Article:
Department of Justice says to stop calling them 'bathroom bills', launches lawsuit against North Carolina
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The Department of Justice announced a lawsuit against North Carolina today concerning House Bill 2—the law passed with an intent to repeal and outlaw several anti-discrimination protections afforded to the LGBTI community. Attorney General Loretta Lynch presented details of the lawsuit alongside Vanita Gupta, Head of the Civil Rights Division.

One point both women wanted to make very clear is that House Bill 2 and similar bills should not be considered "bathroom bills", as they are about so much more than bathrooms. Lynch stated these bills are about denying dignity and respect to our fellow citizens in the same manner as Jim Crow laws, resistance to Brown v Board of Education, and the state bans on same sex unions. Gupta agreed that referring to these bills as "bathroom bills" trivializes what the laws are really intended for; they translate to discrimination in the real world. The message sent by the Department of Justice is that these bills do not stop at the bathroom stall, but expand into every arena of daily life.

And Gupta wants to make sure people are aware that the Department of Justice hears them. She wants her complaint to speak to students who feel their campus treats them differently, employees who feel stigmatized, sports fans who feel like they must choose between their gender identity and the state's wishes; in fact, Gupta states, this complaint speaks to "all of us who have ever been made to feel inferior, like we don't belong in our community or don't fit in." More than anything else, she wants every transgender individual to understand that they belong, just as they are, and are supported and protected by the Department of Justice. Lynch feels the same way, and hopes every transgender individual feeling isolated, alone, and afraid knows the Department of Justice and the entire Obama administration will stand with them, doing everything they can to protect the rights of the transgender community.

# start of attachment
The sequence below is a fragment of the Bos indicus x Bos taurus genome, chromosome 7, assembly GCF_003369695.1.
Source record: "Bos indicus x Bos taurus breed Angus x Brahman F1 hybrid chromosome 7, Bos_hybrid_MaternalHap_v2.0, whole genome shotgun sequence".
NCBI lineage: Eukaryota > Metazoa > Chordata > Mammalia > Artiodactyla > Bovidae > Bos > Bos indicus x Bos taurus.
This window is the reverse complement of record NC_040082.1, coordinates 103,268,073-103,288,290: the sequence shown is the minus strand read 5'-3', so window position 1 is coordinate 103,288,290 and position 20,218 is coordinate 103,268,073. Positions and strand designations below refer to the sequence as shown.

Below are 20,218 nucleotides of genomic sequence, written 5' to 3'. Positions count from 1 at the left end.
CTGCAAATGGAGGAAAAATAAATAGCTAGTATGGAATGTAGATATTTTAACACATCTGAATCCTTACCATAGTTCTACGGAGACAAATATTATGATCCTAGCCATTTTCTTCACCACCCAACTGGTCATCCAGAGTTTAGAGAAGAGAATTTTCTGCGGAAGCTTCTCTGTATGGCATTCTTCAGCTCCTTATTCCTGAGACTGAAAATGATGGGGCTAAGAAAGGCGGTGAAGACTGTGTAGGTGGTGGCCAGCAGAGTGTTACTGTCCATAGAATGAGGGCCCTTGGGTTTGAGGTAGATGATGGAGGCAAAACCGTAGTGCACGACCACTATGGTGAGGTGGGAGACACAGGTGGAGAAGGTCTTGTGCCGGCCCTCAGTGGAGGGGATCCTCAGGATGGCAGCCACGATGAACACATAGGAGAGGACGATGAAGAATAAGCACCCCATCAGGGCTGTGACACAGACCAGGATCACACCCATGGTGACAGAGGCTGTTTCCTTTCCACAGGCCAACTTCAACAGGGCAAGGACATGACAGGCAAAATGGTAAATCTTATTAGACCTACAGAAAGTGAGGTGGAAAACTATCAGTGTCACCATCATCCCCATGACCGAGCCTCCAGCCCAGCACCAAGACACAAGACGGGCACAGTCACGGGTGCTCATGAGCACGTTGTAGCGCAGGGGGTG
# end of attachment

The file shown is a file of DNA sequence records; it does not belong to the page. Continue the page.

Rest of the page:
For these reasons, the Department of Justice has filed a federal civil rights lawsuit against North Carolina. The Department moved forward on this action after giving North Carolina until today to certify that they would not enforce or comply with the language of House Bill 2. When given such an opportunity, Governor Pat McCrory opted instead to sue the Department of Justice—even stating that Congress should decide whether gender identity discrimination is covered under federal statutes.

Lynch responded to a reporter's inquiry about McCrory's request by stating that several federal rulings have already clarified the protections afforded to gender identity under statues such as Titles IX, VII, and the Violence Against Women Act. One such ruling with protective interpretation includes the federal appeals court whose jurisdiction includes North Carolina, as mentioned by Gupta. She went on to say, "There is nothing radical or even unusual about the notion that the word sex includes the concept of gender." Gupta also called out North Carolina's legislature for making up facts about gender identity, rebutting them by stating firmly that transgender men are men who live, work, and study as men. She gave the same confirmation for transgender women.